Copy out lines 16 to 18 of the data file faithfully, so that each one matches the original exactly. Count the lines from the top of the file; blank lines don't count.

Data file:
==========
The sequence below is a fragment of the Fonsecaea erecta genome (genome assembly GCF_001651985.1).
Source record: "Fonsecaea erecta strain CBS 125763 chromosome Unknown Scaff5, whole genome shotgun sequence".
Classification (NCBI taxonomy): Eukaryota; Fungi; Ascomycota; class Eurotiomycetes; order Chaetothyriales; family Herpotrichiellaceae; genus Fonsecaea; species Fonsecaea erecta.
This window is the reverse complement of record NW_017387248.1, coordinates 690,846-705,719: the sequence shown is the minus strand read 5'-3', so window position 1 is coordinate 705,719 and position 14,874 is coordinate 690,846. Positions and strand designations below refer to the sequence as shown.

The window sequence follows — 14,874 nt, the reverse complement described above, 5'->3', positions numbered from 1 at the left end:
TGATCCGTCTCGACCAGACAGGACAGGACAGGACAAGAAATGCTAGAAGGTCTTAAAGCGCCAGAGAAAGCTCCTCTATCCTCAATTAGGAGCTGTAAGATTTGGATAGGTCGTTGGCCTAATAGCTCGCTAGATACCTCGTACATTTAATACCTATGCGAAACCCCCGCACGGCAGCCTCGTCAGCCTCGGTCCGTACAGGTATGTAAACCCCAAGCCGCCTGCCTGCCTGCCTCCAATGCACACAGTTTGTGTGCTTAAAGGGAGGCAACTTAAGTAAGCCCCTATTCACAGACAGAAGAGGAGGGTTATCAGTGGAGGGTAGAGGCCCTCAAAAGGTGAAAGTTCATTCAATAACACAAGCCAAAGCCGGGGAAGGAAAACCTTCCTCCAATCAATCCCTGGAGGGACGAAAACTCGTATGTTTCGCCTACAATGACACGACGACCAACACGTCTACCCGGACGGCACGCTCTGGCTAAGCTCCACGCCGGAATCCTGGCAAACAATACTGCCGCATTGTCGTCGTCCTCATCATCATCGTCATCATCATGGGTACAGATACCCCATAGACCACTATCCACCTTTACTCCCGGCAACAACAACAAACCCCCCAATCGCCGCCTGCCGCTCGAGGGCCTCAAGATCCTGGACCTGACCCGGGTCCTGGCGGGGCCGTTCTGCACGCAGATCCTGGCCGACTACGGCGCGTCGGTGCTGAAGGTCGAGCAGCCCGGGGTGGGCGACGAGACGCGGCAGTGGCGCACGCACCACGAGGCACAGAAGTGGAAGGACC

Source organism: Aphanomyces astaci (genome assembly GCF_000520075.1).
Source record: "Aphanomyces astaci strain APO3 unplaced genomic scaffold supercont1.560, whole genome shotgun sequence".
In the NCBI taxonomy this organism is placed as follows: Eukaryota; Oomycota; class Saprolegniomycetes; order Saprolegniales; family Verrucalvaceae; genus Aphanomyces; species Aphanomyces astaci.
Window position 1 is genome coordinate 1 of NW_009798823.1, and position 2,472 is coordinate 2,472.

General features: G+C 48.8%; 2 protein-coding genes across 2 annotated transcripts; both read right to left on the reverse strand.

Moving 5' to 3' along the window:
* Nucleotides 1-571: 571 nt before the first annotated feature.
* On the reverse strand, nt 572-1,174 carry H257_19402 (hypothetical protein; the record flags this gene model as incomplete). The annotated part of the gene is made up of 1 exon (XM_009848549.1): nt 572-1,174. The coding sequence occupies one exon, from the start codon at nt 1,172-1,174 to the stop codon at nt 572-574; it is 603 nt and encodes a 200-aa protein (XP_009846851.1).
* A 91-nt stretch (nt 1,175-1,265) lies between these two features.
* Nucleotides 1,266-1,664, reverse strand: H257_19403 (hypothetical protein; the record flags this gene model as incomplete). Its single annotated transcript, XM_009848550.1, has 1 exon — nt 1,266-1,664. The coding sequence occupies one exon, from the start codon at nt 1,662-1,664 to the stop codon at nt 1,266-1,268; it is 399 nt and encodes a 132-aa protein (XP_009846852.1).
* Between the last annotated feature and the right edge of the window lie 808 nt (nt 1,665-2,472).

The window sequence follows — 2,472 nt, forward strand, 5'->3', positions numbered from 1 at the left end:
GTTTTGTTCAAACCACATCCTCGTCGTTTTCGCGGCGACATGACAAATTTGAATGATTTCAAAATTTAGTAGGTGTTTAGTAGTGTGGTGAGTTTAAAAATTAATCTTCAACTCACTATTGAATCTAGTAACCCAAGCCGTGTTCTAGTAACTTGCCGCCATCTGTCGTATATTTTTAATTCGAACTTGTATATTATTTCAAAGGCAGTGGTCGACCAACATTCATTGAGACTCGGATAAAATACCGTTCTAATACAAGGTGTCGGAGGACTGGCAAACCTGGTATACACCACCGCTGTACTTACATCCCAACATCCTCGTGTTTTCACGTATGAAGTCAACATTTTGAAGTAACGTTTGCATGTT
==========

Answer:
* Nucleotides 1,266-1,664, reverse strand: H257_19403 (hypothetical protein; the record flags this gene model as incomplete). Its single annotated transcript, XM_009848550.1, has 1 exon — nt 1,266-1,664. The coding sequence occupies one exon, from the start codon at nt 1,662-1,664 to the stop codon at nt 1,266-1,268; it is 399 nt and encodes a 132-aa protein (XP_009846852.1).
* Between the last annotated feature and the right edge of the window lie 808 nt (nt 1,665-2,472).

The window sequence follows — 2,472 nt, forward strand, 5'->3', positions numbered from 1 at the left end: